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Extra £50 million to support UK unis: What does this mean for international students?

The UK government is offering additional funding to help students facing financial hardship due to the COVID-19 pandemic. Ethan Miller/Getty Images/AFP

The UK government announced 50 million pounds in hardship funding for students on Tuesday, Feb. 2, 2021, aimed at softening the economic toll caused by the coronavirus pandemic. The funding will be distributed by the Office for Students, directly to universities as they are “best placed” to assess individual hardship cases effectively. This initiative will add to the 20 million pounds made available last December to help relieve the burden of both international and local students enroled in UK universities. “This continues to be an incredibly difficult and challenging time for our students, and I am hugely grateful to all the university staff working hard to prioritise their health, wellbeing and learning during this pandemic,” said universities minister Michelle Donelan. “The additional 50 million pounds that we are announcing today will mean we have distributed 70 million for hardship in this financial year alone — on top of the 256 million pounds of government-funded student premium which universities can use for student support this academic year,” she added.

As the pandemic disrupted UK universities throughout 2020 with lockdowns and campuses turning into virus hotspots, students struggled with challenges such as additional costs in accommodation, difficulties accessing online learning due to lack of resources and losing jobs. Some international students in London have even resorted to food banks and living with multiple people in single rooms to get by. 

Lecturer Ian Bowden teaches law students at the University of Bolton, in Bolton, northern England. Source: Oli Scarff / AFP

As UK universities shifted to online lessons, many were campaigning for rent rebates, term-time accommodation and tuition fee refunds. As a result, a number of universities and accommodation providers have stepped up saying they will not charge rent to students who cannot enter university halls. “We welcome the flexibility that landlords have been able to show to help their student tenants in some way. However, we recognise that this may not be possible for some smaller private providers,” the Department of Education said.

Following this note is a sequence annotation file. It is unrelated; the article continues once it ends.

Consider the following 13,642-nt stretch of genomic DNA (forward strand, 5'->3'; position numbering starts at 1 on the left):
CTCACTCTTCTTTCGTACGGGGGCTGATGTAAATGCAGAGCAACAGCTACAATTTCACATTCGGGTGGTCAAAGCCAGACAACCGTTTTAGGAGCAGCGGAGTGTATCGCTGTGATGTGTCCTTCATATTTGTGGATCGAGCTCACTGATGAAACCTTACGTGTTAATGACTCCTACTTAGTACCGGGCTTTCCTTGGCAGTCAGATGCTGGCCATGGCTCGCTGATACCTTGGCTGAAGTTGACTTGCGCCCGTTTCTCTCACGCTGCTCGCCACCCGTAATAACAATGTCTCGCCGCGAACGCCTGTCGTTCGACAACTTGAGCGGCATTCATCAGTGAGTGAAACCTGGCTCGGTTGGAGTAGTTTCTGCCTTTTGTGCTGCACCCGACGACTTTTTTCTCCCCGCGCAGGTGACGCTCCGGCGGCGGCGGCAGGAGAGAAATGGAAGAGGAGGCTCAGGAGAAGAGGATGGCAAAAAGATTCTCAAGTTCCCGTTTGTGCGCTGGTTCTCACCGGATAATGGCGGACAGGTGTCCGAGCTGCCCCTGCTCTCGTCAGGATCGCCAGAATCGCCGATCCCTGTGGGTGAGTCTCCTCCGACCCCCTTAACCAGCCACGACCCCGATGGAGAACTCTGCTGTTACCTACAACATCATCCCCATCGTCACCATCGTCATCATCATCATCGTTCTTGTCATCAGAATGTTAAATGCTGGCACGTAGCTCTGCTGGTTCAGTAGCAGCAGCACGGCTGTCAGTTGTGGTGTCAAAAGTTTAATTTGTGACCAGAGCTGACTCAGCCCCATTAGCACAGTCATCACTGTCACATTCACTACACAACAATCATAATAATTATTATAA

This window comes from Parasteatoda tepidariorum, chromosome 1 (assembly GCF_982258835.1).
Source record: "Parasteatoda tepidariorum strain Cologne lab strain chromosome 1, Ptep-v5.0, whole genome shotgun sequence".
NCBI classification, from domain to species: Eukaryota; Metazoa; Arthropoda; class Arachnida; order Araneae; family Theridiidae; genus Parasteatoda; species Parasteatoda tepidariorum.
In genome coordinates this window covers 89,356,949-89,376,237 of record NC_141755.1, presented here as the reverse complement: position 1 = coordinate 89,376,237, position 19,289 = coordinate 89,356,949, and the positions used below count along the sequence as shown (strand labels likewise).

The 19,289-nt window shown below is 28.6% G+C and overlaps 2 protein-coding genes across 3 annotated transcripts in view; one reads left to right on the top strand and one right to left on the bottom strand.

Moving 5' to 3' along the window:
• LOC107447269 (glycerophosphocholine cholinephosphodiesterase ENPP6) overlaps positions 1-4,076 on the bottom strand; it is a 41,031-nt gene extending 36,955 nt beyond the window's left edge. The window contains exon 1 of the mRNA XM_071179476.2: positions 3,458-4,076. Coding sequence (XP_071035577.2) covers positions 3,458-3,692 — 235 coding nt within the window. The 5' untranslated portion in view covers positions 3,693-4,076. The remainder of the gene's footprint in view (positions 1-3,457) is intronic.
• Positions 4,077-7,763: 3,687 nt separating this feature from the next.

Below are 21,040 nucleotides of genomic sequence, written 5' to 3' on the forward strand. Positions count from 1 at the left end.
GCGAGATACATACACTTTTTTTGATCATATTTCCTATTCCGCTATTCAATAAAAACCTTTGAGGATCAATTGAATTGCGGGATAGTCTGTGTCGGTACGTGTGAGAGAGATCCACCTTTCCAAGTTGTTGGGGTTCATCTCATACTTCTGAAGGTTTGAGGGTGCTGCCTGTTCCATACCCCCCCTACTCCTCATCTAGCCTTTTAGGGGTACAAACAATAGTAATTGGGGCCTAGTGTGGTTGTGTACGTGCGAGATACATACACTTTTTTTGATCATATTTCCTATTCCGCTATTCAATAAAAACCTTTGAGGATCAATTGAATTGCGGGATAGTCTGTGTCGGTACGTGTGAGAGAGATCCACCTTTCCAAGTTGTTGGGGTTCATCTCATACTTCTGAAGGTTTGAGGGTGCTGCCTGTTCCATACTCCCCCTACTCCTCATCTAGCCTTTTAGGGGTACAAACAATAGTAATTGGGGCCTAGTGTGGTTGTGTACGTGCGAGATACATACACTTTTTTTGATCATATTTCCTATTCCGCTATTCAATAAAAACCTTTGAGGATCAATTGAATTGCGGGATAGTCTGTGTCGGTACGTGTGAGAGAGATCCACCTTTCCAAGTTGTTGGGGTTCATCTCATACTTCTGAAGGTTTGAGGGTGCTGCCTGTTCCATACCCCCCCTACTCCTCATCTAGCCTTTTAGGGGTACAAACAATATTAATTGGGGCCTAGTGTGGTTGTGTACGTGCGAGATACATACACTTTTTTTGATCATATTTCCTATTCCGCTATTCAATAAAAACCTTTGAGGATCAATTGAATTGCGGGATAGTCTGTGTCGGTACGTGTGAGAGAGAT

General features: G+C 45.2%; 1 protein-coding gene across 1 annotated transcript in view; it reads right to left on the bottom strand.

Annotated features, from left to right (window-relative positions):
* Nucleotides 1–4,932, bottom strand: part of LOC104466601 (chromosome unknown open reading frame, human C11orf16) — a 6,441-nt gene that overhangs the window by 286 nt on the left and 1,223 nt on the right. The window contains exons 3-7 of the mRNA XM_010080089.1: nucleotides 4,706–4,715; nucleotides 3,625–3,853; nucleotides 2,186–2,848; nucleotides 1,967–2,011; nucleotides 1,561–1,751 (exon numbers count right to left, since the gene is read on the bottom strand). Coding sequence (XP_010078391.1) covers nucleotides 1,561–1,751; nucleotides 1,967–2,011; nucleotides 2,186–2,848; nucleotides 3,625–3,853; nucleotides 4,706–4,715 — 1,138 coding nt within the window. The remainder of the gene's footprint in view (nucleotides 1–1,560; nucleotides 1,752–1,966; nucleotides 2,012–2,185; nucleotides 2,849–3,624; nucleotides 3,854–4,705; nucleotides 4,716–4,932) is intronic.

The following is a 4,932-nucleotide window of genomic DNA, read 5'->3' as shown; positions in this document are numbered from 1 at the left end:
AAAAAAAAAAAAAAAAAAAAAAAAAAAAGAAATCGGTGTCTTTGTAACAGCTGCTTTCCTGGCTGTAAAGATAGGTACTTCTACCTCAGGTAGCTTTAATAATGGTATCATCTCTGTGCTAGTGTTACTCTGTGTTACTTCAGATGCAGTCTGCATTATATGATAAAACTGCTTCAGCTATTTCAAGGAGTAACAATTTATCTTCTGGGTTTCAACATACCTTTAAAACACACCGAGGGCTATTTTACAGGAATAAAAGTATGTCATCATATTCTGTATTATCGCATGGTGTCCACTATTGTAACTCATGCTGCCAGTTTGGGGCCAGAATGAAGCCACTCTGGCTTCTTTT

Affected students are urged to contact their higher education providers for updates while the government continues to monitor the impact of the funding. Many are pleased with the relief, however, there is still much to be done. The additional funding was a “positive step”, according to Alistair Jarvis, chief executive of Universities UK (UUK), but as the “serious mental health impact of the pandemic” continues, more funding is needed to support university wellbeing and support services. “Although university staff are making huge efforts to offer high-quality online learning, the government should provide support that recognises that students are missing out on the wider student experience that they would benefit from in a normal year,” Jarvis said.

Chief executive of Independent HE — a national representative body for independent providers of higher education, professional training and pathways — Alex Proudfoot noted that the funds will not cover all students in the UK. It’s extremely rare for a university to extend any of its hardship funds to partner institutions, such as pathway colleges, IHE highlighted. In a letter to Prime Minister Boris Johnson, Chancellor Rishi Sunak and Education Secretary Gavin Williamson, the vice-chancellors say students are paying a heavy price in the Covid-19 pandemic. “The opportunity and wealth gap between the young and old is already unacceptably large — and existing challenges are being amplified by the impact of the pandemic on students and their life chances,” the letter saysIt adds that the pandemic has placed “unprecedented pressures on our students,” with demands for hardship funds increasing by over 100% in some universities.

The letter is signed by seven vice-chancellors: Professor Anthony Forster from the University of Essex, Professor Frances Corner from Goldsmiths, University of London, Professor Karen Cox from the University of Kent, Professor Paul Layzell from Royal Holloway, University of London, Professor David Richardson from the University of East Anglia, Professor Adam Tickell from the University of Sussex and Professor Robert Van de Noort from the University of Reading. They are calling for a reduction equivalent to waiving the interest rate on student loans for 15 months, starting from the first national lockdown implemented last March until the end of this academic year. 

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